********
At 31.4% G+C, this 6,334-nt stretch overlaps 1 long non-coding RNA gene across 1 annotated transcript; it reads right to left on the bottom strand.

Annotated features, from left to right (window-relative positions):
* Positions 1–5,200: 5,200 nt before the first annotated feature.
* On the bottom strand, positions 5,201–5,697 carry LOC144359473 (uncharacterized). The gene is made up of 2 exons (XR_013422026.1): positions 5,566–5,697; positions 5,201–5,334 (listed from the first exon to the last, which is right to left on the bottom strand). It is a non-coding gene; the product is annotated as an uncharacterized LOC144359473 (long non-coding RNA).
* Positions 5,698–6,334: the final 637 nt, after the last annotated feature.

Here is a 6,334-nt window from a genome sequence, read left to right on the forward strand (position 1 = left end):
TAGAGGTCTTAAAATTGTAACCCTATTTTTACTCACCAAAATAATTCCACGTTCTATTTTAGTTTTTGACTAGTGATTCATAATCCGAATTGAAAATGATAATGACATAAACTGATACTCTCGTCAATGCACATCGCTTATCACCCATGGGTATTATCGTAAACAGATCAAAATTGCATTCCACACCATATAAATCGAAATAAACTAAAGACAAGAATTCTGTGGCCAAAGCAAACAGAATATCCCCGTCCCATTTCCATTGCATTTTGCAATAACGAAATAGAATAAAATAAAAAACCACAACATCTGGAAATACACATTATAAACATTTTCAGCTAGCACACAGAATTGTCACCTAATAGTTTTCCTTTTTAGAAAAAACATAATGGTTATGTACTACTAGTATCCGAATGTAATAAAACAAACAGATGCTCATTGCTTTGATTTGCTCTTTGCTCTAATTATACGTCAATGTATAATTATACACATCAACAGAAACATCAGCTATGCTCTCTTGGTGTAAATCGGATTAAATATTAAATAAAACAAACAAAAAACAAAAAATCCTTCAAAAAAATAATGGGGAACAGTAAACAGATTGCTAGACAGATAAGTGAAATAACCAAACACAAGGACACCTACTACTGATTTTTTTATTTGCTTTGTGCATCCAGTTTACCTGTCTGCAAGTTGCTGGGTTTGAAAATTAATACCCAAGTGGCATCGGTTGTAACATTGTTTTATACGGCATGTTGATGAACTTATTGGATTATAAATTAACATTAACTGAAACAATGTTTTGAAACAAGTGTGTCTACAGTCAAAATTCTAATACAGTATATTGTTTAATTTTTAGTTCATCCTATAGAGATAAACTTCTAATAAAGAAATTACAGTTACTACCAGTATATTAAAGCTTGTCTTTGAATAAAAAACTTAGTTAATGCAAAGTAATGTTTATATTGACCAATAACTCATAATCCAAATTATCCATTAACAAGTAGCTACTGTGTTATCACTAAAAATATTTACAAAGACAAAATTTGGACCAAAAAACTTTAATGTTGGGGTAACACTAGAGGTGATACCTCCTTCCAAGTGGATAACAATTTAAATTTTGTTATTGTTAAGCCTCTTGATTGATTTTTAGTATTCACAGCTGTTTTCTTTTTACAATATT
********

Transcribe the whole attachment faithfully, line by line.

At 31.4% G+C, this 6,334-nt stretch overlaps 1 long non-coding RNA gene across 1 annotated transcript; it reads right to left on the bottom strand.

Annotated features, from left to right (window-relative positions):
* Positions 1–5,200: 5,200 nt before the first annotated feature.
* On the bottom strand, positions 5,201–5,697 carry LOC144359473 (uncharacterized). The gene is made up of 2 exons (XR_013422026.1): positions 5,566–5,697; positions 5,201–5,334 (listed from the first exon to the last, which is right to left on the bottom strand). It is a non-coding gene; the product is annotated as an uncharacterized LOC144359473 (long non-coding RNA).
* Positions 5,698–6,334: the final 637 nt, after the last annotated feature.

Here is a 6,334-nt window from a genome sequence, read left to right on the forward strand (position 1 = left end):
TAGAGGTCTTAAAATTGTAACCCTATTTTTACTCACCAAAATAATTCCACGTTCTATTTTAGTTTTTGACTAGTGATTCATAATCCGAATTGAAAATGATAATGACATAAACTGATACTCTCGTCAATGCACATCGCTTATCACCCATGGGTATTATCGTAAACAGATCAAAATTGCATTCCACACCATATAAATCGAAATAAACTAAAGACAAGAATTCTGTGGCCAAAGCAAACAGAATATCCCCGTCCCATTTCCATTGCATTTTGCAATAACGAAATAGAATAAAATAAAAAACCACAACATCTGGAAATACACATTATAAACATTTTCAGCTAGCACACAGAATTGTCACCTAATAGTTTTCCTTTTTAGAAAAAACATAATGGTTATGTACTACTAGTATCCGAATGTAATAAAACAAACAGATGCTCATTGCTTTGATTTGCTCTTTGCTCTAATTATACGTCAATGTATAATTATACACATCAACAGAAACATCAGCTATGCTCTCTTGGTGTAAATCGGATTAAATATTAAATAAAACAAACAAAAAACAAAAAATCCTTCAAAAAAATAATGGGGAACAGTAAACAGATTGCTAGACAGATAAGTGAAATAACCAAACACAAGGACACCTACTACTGATTTTTTTATTTGCTTTGTGCATCCAGTTTACCTGTCTGCAAGTTGCTGGGTTTGAAAATTAATACCCAAGTGGCATCGGTTGTAACATTGTTTTATACGGCATGTTGATGAACTTATTGGATTATAAATTAACATTAACTGAAACAATGTTTTGAAACAAGTGTGTCTACAGTCAAAATTCTAATACAGTATATTGTTTAATTTTTAGTTCATCCTATAGAGATAAACTTCTAATAAAGAAATTACAGTTACTACCAGTATATTAAAGCTTGTCTTTGAATAAAAAACTTAGTTAATGCAAAGTAATGTTTATATTGACCAATAACTCATAATCCAAATTATCCATTAACAAGTAGCTACTGTGTTATCACTAAAAATATTTACAAAGACAAAATTTGGACCAAAAAACTTTAATGTTGGGGTAACACTAGAGGTGATACCTCCTTCCAAGTGGATAACAATTTAAATTTTGTTATTGTTAAGCCTCTTGATTGATTTTTAGTATTCACAGCTGTTTTCTTTTTACAATATT